“On calling one day in Jermyn Street, I found her just returned from her hospital, and engaged in deciphering a message she had just received through the planchette. She was, moreover, greatly exercised about the following incident which had occurred at the hospital: – An idiot child, by whose bedside she was standing with a group of doctors and students, and whose case presented some very curious features, kept uneasily putting its hand to the back of its head. And as they were wondering why it did this, a voice, coming from one of the group, suddenly remarked –

            “‘It is locating the seat in the bulb.’

            “At this everyone looked at her, when, to her surprise and confusion, she became aware that the remark had emanated from herself, having been uttered unconsciously, and without any corresponding idea in her mind. How she reached home she knew not, so perplexed was she about the matter; but she had no sooner entered her study than she found herself impelled to write the sentence which I found her endeavouring to read, and which bore all the signs of having been written, as she described it, with extraordinary speed and force. It ran thus:

            “‘Be prepared. This placarding is destined to set the country on fire. There will be protests from many of the profession in the public journals charging you with publishing libels. A great storm is about to burst. You are warned.’”


            Then followed a signature, which at first we took for C.W.S.


            “The import of this was plain to us. We were then preparing to carry out an idea which had come to Mary, of placarding the streets with pictorial illustrations, taken from the books of the physiologists, of the horrors perpetrated in their laboratories. Of the healthiness

(p. 150)

of the general sentiment we had no doubt; the only difficulty was to convince the public of the facts, the very horribleness of which was pleaded as an argument against their being possible, so little had the world learnt by the lesson of the Inquisition! We agreed that the message just received was valuable at least as a caution, pointing to the wisdom of allowing the suggestion to be carried out by one of the anti-vivisection societies, without implicating individuals; and we then set to work to unravel the mystery of the signature. So, placing our hands on the instrument, we requested the writer to repeat the initials. This he at once did, writing them in such a way as to indicate that what we had taken for a C was but an accidental flourish from the last letter. This letter, after several repetitions, clearly appeared to be an F. I then asked if it was one of our genii, when the word ‘No’ was written. ‘Is it quite a new spirit?’ ‘Yes.’ Then came six or seven times, in quick succession, the letters W.F., when, remembering the opposition to vivisection shown by the great surgeon, lately dead, who bore those initials, I inquired –

            “‘Is it the spirit of Sir William Fergusson?’ In answer to which the word ‘Yes’ was written rapidly and plainly. The writing, we were afterwards assured by one who was familiar with his hand, bore a strong resemblance to that of Sir William, but we did not find an opportunity of making the comparison for ourselves. Neither did it strike us as a matter of much consequence, as it is scarcely possible with such an instrument to preserve the ordinary characteristics of a handwriting. And, moreover, as we subsequently learned, there are certain grades of spirits who are adepts in the simulation of handwriting, so that identity of style does not of itself prove identity of personality. In the present case, however, everything concurred to convince us that it was in very reality Sir William Fergusson himself who had diagnosed and prescribed for Mary, and had spoken through her at the hospital, his object on which occasion was to essay his power, and prepare her for what was to follow. On his next visit he wrote:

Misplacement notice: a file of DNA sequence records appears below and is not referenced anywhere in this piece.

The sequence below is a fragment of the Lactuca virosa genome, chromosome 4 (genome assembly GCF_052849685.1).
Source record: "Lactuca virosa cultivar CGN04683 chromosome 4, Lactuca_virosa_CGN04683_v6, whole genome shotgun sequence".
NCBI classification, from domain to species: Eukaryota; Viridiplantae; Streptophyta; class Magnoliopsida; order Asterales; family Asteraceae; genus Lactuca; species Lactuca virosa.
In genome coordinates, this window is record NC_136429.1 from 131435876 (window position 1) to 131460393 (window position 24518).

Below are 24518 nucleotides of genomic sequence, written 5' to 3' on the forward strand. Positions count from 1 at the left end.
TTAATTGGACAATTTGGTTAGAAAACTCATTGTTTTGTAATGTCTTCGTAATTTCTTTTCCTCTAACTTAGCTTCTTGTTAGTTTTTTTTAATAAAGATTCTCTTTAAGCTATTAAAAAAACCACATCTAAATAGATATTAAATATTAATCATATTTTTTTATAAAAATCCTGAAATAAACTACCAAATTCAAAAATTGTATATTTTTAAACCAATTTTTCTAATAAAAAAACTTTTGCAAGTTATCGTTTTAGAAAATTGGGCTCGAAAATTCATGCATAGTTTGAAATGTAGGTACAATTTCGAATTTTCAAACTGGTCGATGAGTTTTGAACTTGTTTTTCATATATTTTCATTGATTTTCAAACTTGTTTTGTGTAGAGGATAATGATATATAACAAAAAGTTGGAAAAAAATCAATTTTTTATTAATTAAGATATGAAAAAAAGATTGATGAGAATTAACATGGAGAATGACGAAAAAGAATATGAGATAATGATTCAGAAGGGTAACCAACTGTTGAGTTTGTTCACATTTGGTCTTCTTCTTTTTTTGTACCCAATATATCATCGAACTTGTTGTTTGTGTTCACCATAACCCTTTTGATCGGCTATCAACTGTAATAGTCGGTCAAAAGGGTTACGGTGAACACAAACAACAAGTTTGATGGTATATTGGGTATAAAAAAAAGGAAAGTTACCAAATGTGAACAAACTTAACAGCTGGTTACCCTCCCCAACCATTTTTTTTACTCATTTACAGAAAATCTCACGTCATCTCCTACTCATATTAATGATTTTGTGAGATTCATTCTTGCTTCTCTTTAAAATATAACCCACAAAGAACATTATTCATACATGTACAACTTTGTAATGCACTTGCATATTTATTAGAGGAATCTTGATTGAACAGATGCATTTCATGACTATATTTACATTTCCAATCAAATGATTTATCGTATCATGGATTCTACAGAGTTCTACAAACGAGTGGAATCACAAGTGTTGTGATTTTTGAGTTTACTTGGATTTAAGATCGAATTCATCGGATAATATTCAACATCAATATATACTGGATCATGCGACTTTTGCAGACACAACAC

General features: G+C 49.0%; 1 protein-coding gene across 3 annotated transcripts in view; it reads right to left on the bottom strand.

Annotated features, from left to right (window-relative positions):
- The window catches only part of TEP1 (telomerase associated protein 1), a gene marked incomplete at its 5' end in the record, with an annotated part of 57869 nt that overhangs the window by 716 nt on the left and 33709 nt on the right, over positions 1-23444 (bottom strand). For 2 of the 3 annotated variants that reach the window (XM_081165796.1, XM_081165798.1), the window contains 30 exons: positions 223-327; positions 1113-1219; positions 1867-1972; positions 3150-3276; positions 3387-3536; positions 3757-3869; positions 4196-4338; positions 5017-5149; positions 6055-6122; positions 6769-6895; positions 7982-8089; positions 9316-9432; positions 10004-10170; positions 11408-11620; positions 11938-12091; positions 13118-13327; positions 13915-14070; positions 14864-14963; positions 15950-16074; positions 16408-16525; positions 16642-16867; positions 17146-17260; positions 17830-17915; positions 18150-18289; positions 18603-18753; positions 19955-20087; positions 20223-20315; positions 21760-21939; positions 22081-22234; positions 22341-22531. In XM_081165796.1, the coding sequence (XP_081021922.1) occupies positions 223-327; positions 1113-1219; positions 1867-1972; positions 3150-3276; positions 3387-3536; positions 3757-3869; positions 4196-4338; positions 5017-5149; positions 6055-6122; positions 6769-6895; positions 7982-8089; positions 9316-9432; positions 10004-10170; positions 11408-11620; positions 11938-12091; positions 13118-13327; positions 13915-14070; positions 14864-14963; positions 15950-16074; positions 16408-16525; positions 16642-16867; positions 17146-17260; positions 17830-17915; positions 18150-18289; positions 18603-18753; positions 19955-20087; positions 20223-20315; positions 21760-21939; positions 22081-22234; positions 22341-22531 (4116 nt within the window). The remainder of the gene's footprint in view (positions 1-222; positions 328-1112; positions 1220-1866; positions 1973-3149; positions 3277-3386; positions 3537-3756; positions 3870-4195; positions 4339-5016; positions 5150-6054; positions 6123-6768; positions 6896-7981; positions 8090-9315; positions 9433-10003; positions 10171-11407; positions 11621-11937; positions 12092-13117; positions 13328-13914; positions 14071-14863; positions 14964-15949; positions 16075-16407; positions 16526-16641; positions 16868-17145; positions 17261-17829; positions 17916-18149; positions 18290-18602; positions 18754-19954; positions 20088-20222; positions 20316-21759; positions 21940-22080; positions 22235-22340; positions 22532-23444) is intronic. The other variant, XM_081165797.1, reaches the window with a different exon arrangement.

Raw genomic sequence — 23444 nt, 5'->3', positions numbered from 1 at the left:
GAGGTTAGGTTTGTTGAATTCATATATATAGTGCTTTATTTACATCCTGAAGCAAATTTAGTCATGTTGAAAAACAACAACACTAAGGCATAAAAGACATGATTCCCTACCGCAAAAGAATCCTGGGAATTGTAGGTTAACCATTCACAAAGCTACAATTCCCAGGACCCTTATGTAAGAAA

“‘She must see Gladstone. I must leave ways and means to you. Only it is necessary to see him.’

            “On our inquiring why he still concerned himself in the matter, he wrote:

            “‘It will help me to help with this subject.’ He then moved the planchette to a separate part of the paper so as to have a clear space, and wrote:

            “‘I have something very grave and solemn to tell you. It is this: That we must rise by doing some good work; and this is mine. If I refused it, I should be lowered. I left undone much that I might have done on earth in this respect.’

            “On March 7th he came again, charged us to ‘strive for total abolition,’ and insisted on Mr. Gladstone being seen. He evidently considered the sufferings of British animals, the degradation of British science, and the extinction of British humanity, to be matters which ought to be near the hearts of true British statesmen; and he had carried with him to the other world an unabated confidence both in the universality of Mr. Gladstone’s sympathies, and the omnipotency of his advocacy.

(p. 151)

            “So great was his urgency on this point, that I at length seriously turned the matter over in my mind; and bethinking me of some mutual acquaintance who might serve as mediator, I asked mentally whether I should seek an introduction at the hands of the friend I was thinking of, who was the late Lady Egerton of Tatton. We frequently used tests of the kind, and always successfully. On this occasion the answer was –

            “‘Yes; try and get an introduction in St. James’s Square’ (her residence).

            “‘Shall I mention this message of yours?’

            “‘Judge as you find her. I advise not. She may know his hours. I am tired. I have not quite recovered from my illness.’

            “‘What!’ we exclaimed together, ‘do the effects of disease survive the body?’

            “To this for some moments there was no reply. Then a totally different hand wrote: